I fucked up. I thought the next few entries would be short ones about the Demeter and not some long-ass shit with Mina. Crap! I was busy being stressed about work, paying rent, and making memories in real life.

Well time for a deluxe entry. Sorry in advance.

August 1st:

The crew is stuck in fog and can’t find land. Our captain notes that the mate, who up until now has been a firm and upright asshole, is now completely demoralized. The rest of the crew are terrified and appear to be accepting their fate. The captain notes that they are Russian, while the mate is from Romania. Maybe he’s realized what they’re in for.

Meanwhile, on land, Mina talks about bringing Lucy to meet with her elderly friend and the two men who keep him company. She calls him a “Sir Oracle,” which apparently means exactly what it sounds—he’s the wise man prophet type—except that he’s also an asshole and a bully.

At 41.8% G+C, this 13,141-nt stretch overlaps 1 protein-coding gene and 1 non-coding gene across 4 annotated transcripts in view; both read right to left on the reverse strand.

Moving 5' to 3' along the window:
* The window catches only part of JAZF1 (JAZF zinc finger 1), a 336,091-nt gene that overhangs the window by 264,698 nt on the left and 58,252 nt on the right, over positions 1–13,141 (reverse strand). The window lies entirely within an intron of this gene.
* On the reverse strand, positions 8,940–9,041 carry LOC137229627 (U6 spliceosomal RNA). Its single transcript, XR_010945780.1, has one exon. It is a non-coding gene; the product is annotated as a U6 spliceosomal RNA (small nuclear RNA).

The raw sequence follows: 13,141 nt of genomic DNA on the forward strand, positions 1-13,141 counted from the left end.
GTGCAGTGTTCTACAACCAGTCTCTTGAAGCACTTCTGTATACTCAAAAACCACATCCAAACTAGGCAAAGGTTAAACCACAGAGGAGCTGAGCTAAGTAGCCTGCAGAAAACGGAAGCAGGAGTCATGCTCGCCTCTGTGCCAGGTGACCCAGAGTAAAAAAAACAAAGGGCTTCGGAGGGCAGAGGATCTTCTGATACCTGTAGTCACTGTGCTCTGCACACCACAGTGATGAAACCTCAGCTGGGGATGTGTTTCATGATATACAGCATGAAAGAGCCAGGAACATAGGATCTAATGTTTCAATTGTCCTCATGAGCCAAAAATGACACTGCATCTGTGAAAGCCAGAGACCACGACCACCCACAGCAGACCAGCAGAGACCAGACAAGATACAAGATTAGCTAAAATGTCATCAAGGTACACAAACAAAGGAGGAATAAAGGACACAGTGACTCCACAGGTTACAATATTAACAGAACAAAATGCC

Mina doesn’t even start a new paragraph when she realizes Lucy is there.

Lucy was looking sweetly pretty in her white lawn frock; she has got a beautiful colour since she has been here. I noticed that the old men did not lose any time in coming up and sitting near her when we sat down. She is so sweet with old people; I think they all fell in love with her on the spot.

I bet this is how Dracula would write about Jonathan.

Mina writes down a long legend that the old man tells her, entirely in his dialect, which seems like it would take more time to write. Stoker is really messing with my suspension of disbelief here. Let me see if I can figure it out.

“Ghosts, ghouls, etc are just to scare women and babies. It’s all invented by assholes who want people to do things they wouldn’t do otherwise. They aren’t happy spreading lies on the pulpit or papers; they’ll go as far as to engrave those lies on people’s tombstones. The graveyard has many headstones that claim to mark a body that isn’t there, or a memory long gone. On the day of judgement they’ll rise from the sea and try to take their headstones with them as proof that they were special, even as the stone slips from their slimy wet hands.”